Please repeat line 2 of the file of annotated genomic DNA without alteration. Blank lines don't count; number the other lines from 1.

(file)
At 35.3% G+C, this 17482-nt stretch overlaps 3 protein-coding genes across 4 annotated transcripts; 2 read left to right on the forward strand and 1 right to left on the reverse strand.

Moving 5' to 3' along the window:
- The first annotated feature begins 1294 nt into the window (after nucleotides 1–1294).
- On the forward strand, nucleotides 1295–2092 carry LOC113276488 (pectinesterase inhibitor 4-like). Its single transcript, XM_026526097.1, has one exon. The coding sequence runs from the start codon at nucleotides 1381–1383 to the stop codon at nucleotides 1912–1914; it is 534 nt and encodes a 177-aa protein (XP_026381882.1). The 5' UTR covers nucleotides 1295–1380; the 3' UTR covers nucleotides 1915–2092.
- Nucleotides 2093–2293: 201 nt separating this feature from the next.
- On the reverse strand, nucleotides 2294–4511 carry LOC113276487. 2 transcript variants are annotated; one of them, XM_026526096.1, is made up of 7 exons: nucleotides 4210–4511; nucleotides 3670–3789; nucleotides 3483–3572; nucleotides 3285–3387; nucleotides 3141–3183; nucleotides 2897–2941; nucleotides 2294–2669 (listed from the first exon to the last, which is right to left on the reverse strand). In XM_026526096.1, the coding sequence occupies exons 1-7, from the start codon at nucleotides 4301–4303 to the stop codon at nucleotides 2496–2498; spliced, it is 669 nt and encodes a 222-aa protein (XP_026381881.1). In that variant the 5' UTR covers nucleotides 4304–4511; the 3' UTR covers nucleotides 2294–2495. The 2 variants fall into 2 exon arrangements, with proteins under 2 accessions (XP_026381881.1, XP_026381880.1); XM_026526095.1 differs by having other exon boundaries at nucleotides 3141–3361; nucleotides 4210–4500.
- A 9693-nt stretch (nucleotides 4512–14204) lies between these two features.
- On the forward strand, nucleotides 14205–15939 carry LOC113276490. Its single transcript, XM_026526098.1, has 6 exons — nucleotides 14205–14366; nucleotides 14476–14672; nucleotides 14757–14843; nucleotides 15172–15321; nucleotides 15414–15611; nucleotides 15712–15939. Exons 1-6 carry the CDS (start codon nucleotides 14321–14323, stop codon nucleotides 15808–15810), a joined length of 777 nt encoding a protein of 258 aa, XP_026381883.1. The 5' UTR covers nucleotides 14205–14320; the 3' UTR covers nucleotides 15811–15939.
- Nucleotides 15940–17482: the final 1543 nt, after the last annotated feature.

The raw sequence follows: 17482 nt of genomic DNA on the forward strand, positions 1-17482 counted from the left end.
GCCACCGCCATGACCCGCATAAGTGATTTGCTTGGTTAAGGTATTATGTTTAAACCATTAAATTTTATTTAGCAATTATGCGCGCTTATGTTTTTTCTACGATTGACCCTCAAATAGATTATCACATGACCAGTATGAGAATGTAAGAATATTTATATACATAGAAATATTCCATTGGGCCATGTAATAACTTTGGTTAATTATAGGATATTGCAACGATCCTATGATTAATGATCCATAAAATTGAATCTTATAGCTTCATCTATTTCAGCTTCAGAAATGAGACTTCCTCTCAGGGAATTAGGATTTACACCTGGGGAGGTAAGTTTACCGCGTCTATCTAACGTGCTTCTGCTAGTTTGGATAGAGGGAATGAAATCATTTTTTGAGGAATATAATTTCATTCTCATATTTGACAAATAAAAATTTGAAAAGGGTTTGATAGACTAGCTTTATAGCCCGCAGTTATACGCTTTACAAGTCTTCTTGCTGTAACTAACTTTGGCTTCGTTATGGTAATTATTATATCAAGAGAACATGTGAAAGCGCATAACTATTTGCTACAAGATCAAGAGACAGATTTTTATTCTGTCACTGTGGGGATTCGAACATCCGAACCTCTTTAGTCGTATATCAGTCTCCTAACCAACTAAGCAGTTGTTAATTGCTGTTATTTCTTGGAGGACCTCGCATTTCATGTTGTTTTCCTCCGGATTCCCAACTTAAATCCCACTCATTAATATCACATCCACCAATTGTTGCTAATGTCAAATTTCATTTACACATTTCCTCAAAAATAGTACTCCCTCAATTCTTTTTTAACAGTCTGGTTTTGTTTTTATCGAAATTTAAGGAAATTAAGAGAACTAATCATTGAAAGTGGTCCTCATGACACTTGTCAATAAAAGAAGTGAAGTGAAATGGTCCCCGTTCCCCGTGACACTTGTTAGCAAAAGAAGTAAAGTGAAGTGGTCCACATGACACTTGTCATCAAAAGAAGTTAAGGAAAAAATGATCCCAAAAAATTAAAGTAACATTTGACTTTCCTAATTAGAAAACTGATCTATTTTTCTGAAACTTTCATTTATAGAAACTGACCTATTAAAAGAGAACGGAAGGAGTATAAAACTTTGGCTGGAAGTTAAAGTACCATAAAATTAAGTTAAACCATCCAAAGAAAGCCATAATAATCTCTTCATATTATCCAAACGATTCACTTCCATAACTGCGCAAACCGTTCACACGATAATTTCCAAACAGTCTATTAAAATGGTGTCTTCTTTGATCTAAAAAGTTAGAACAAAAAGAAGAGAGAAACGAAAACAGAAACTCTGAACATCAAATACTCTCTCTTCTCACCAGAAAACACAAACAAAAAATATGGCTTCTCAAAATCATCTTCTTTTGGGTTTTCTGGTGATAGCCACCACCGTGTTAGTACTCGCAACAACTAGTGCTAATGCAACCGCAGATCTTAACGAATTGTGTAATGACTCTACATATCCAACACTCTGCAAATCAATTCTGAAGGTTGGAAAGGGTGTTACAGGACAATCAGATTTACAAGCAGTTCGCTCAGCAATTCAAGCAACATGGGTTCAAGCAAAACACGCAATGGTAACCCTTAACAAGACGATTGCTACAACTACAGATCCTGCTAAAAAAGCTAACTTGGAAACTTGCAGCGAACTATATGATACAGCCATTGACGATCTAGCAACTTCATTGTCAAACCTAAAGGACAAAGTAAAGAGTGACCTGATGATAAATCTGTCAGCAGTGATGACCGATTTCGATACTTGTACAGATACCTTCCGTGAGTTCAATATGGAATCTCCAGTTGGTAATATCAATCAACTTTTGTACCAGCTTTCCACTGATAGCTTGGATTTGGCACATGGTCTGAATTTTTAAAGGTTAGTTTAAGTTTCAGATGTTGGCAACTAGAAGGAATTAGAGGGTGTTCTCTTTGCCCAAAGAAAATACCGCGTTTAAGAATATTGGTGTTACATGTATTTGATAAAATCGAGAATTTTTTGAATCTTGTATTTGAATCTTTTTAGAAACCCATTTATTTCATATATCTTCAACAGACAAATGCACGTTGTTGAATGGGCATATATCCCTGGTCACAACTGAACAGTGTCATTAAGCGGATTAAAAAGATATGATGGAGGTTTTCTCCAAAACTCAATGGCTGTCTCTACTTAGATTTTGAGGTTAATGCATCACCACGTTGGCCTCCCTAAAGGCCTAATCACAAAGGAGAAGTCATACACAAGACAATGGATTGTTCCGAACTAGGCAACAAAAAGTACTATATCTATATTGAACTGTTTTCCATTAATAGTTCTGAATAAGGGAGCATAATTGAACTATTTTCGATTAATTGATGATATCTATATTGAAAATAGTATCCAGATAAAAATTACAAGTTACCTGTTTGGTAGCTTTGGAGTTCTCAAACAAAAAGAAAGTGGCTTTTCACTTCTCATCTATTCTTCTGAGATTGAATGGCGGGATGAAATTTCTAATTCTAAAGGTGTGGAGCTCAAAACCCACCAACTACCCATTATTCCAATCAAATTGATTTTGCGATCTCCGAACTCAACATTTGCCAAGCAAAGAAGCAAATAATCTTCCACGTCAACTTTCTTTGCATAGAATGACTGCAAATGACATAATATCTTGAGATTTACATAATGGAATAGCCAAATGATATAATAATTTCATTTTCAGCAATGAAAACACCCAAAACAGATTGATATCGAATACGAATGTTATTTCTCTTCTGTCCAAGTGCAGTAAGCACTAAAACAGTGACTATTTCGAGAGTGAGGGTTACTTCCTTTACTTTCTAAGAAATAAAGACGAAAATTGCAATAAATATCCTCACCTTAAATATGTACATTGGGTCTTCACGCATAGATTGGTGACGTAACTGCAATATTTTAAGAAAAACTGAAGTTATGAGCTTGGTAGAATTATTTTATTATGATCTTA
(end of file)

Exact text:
Moving 5' to 3' along the window: